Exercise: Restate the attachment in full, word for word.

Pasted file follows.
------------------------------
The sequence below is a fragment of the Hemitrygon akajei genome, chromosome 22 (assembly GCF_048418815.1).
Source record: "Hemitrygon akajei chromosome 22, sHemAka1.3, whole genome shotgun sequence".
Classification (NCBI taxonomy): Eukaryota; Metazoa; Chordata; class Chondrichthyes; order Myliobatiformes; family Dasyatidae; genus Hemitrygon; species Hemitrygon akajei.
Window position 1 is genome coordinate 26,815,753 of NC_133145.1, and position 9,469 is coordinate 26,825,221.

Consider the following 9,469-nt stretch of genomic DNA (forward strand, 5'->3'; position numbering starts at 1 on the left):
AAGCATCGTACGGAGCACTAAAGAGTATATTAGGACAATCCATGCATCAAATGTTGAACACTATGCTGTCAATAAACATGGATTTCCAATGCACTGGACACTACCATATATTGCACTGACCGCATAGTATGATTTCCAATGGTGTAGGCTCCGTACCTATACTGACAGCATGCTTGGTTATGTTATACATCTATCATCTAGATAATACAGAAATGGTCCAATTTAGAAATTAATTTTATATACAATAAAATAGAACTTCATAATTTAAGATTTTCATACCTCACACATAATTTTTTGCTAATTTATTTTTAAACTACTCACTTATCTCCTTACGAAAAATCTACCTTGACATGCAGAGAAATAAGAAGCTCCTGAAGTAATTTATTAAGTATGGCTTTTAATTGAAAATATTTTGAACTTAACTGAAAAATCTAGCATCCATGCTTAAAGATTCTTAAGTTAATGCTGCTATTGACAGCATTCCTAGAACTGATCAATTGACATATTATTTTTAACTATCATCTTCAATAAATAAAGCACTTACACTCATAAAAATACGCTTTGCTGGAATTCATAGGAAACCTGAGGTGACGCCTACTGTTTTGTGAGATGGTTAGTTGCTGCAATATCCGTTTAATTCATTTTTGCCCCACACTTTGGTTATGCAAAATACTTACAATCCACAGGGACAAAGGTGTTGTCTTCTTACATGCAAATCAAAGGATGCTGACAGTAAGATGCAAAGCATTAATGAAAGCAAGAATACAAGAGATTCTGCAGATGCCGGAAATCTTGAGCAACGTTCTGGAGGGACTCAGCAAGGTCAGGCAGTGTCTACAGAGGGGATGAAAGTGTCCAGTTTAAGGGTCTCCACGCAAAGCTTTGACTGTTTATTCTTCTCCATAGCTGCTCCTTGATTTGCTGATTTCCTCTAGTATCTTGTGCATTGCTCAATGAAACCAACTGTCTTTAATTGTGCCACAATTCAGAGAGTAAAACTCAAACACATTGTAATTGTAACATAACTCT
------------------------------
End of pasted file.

The sequence below is a fragment of the Hemitrygon akajei genome, chromosome 22 (assembly GCF_048418815.1).
Source record: "Hemitrygon akajei chromosome 22, sHemAka1.3, whole genome shotgun sequence".
Classification (NCBI taxonomy): Eukaryota; Metazoa; Chordata; class Chondrichthyes; order Myliobatiformes; family Dasyatidae; genus Hemitrygon; species Hemitrygon akajei.
Window position 1 is genome coordinate 26,815,753 of NC_133145.1, and position 9,469 is coordinate 26,825,221.

Consider the following 9,469-nt stretch of genomic DNA (forward strand, 5'->3'; position numbering starts at 1 on the left):
AAGCATCGTACGGAGCACTAAAGAGTATATTAGGACAATCCATGCATCAAATGTTGAACACTATGCTGTCAATAAACATGGATTTCCAATGCACTGGACACTACCATATATTGCACTGACCGCATAGTATGATTTCCAATGGTGTAGGCTCCGTACCTATACTGACAGCATGCTTGGTTATGTTATACATCTATCATCTAGATAATACAGAAATGGTCCAATTTAGAAATTAATTTTATATACAATAAAATAGAACTTCATAATTTAAGATTTTCATACCTCACACATAATTTTTTGCTAATTTATTTTTAAACTACTCACTTATCTCCTTACGAAAAATCTACCTTGACATGCAGAGAAATAAGAAGCTCCTGAAGTAATTTATTAAGTATGGCTTTTAATTGAAAATATTTTGAACTTAACTGAAAAATCTAGCATCCATGCTTAAAGATTCTTAAGTTAATGCTGCTATTGACAGCATTCCTAGAACTGATCAATTGACATATTATTTTTAACTATCATCTTCAATAAATAAAGCACTTACACTCATAAAAATACGCTTTGCTGGAATTCATAGGAAACCTGAGGTGACGCCTACTGTTTTGTGAGATGGTTAGTTGCTGCAATATCCGTTTAATTCATTTTTGCCCCACACTTTGGTTATGCAAAATACTTACAATCCACAGGGACAAAGGTGTTGTCTTCTTACATGCAAATCAAAGGATGCTGACAGTAAGATGCAAAGCATTAATGAAAGCAAGAATACAAGAGATTCTGCAGATGCCGGAAATCTTGAGCAACGTTCTGGAGGGACTCAGCAAGGTCAGGCAGTGTCTACAGAGGGGATGAAAGTGTCCAGTTTAAGGGTCTCCACGCAAAGCTTTGACTGTTTATTCTTCTCCATAGCTGCTCCTTGATTTGCTGATTTCCTCTAGTATCTTGTGCATTGCTCAATGAAACCAACTGTCTTTAATTGTGCCACAATTCAGAGAGTAAAACTCAAACACATTGTAATTGTAACATAACTCT